- 3 reviews
- 3 completed
I loved reading (or rereading) most of the course literature (all but two works available online for free incidentally). Fantasy works...which bridged into Sci Fi...Brothers Grimm, Alice in Wonderland, Frankenstein, Dracula (the Great Granddaddy to modern vampire stories, some HG Wells works, other early sci fi...up to some modern authors, including wonderful Ray Bradbury. (How did I NOT read him earlier!!!) Now some of the more modern works (in my opinion) were too fashionable (i.e. followed modern thought/fashionable but ill founded ideas) and thus not so good (like Ursula LeGuin Left Hand of Darkness). Tho I must note that others loved her work. The course load is medium and you are allowed to miss a little work but still pass the course (10 weeks of reading in the 2012 version is a fair commitment...!). My writing skills quickly sharpened up as I wrote the short required essays. My analytical skills sharpened as I graded others' essays. But they have a little more work to do to make peer grading practices a bit more standard across the board. The boards lit up with comments of "Unfair Grading" or "Poorly written essays" as graders and recipients argued. (That spoiled some of my enjoyment.as my score reflects..till I learned to not obsess over the grade. If you do all/most assignments you will get enough adequate scores to pass.) That said, the Prof's lectures were short and engaging. Love the subtitled English. English is my native language, but when I was pressed for time, I could put on subtitles and set the video replay speed higher and still absorb the info adequately. If one's English is not good, this would be a hard class to take as a weekly essay is required and a moderate proficiency in English is needed. Perhaps they can address this issue, as the course does improve one's skills.
I like the short video segments - usually 1-2 main concepts taught per a couple minute segment. (What's good also is that most had English subtitles-- so you can watch/listen to it at low volume if others are in the room). I typically set my video player at faster speed, put on subtitles and low volume, and then was able to understand and process these couple-minute yet informative videos. It's better if you have a little background in some kind of design, but you can still get through it if you don't. (They could offer more visuals on how to do the orthographic drawing part...I had learned a little ortho drawing previously---that segment would have been much harder without my previous learning.) The course is intense...notably as you approach the end, where you must submit a designed "artifact". Persons new to the industrial/web/creative design process should do a simpler project...in order to handle all the steps. The Prof has various helpful links which can help you generate a product/process name - decide what features of your proposed "artifact" should be emphasized - and get feedback from others on the quality of your artifact... Am fully expecting to hear a news report that some former DESIGN students have successfully put a product (or process) out there on the market because of what they learned in this class about design...!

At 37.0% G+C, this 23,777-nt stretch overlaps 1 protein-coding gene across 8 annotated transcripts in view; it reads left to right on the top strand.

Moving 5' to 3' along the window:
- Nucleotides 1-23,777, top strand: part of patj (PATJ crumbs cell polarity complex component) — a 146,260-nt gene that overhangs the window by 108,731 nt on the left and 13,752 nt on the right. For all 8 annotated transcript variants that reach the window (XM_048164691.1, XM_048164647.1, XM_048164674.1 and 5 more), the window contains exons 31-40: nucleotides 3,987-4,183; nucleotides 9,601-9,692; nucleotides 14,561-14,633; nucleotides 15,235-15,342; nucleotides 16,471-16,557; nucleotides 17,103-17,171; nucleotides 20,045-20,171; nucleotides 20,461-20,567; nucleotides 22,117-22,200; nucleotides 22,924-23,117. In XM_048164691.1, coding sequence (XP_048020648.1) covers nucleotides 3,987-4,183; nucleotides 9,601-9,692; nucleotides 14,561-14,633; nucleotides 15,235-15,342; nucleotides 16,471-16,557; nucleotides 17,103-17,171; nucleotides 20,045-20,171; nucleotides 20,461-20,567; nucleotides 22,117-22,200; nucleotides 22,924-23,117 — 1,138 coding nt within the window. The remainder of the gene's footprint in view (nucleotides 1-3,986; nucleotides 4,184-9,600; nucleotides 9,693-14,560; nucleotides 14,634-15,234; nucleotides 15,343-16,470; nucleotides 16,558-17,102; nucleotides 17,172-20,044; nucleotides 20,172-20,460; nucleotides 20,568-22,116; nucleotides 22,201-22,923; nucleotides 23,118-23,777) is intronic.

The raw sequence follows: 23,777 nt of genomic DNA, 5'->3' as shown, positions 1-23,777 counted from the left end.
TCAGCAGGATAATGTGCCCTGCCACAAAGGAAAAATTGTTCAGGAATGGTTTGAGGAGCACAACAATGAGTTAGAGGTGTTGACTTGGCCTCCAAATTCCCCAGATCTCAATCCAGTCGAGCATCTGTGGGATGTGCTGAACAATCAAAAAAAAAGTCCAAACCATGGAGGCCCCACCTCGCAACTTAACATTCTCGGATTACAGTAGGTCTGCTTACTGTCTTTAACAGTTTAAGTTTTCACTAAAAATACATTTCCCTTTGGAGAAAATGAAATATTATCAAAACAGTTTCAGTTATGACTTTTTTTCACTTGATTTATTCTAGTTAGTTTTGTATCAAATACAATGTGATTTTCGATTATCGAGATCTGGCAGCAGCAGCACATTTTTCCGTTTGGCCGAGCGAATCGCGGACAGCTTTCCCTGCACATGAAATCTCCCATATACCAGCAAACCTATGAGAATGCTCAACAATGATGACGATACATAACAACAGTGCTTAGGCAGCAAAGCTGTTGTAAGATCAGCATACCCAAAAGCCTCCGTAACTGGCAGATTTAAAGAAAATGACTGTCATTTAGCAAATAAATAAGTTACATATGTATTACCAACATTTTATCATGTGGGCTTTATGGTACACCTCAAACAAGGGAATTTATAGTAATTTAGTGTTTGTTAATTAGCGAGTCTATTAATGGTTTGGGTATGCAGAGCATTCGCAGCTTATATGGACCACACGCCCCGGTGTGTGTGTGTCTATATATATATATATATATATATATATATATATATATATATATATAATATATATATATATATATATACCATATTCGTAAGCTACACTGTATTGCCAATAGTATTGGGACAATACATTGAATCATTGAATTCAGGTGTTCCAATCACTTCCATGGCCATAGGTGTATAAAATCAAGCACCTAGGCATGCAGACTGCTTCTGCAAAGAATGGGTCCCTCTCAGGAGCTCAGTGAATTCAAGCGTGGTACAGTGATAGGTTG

Noone and no course is perfect, tho this course has lots of well thought-out features. Didn't think I'd like Modern Poetry because some people just slop together words "and call it modern poetry". But, like some skilled, wonderful modern Visual artists who also take random elements but arrange them well (like Klee for instance), many of the readings/poems used in Modern Poetry (nicknamed ModPo) were well constructed. (All readings were free online, incidentally.) There were only four assignment dates and one did not have to pick a score to assign to one's peers. So tempers stayed calm amongst the thousands of us students...and we focused on the poetry. I read/viewed almost all videos, but this class was a pleasure also because of the lighter homework load. From Emily Dickinson and Walt Whitman up to some modern poets whom Prof. Al Filreis knows and interviewed...it was an engaging class. And the Prof will continue the 2012 ModPo forum for a year. So some of us peek in and read/read closely some suggested poem. The regularly appearing video gang (Several returning members of the Prof's students who discussed the latest poetry which we read) were quite engaging. My small suggestion, tho, is that they incorporate more students of different ages to get more diversity of opinion. (Students not far from high school...are less likely to differ with popular opinions/or the Prof's opinions than older students.)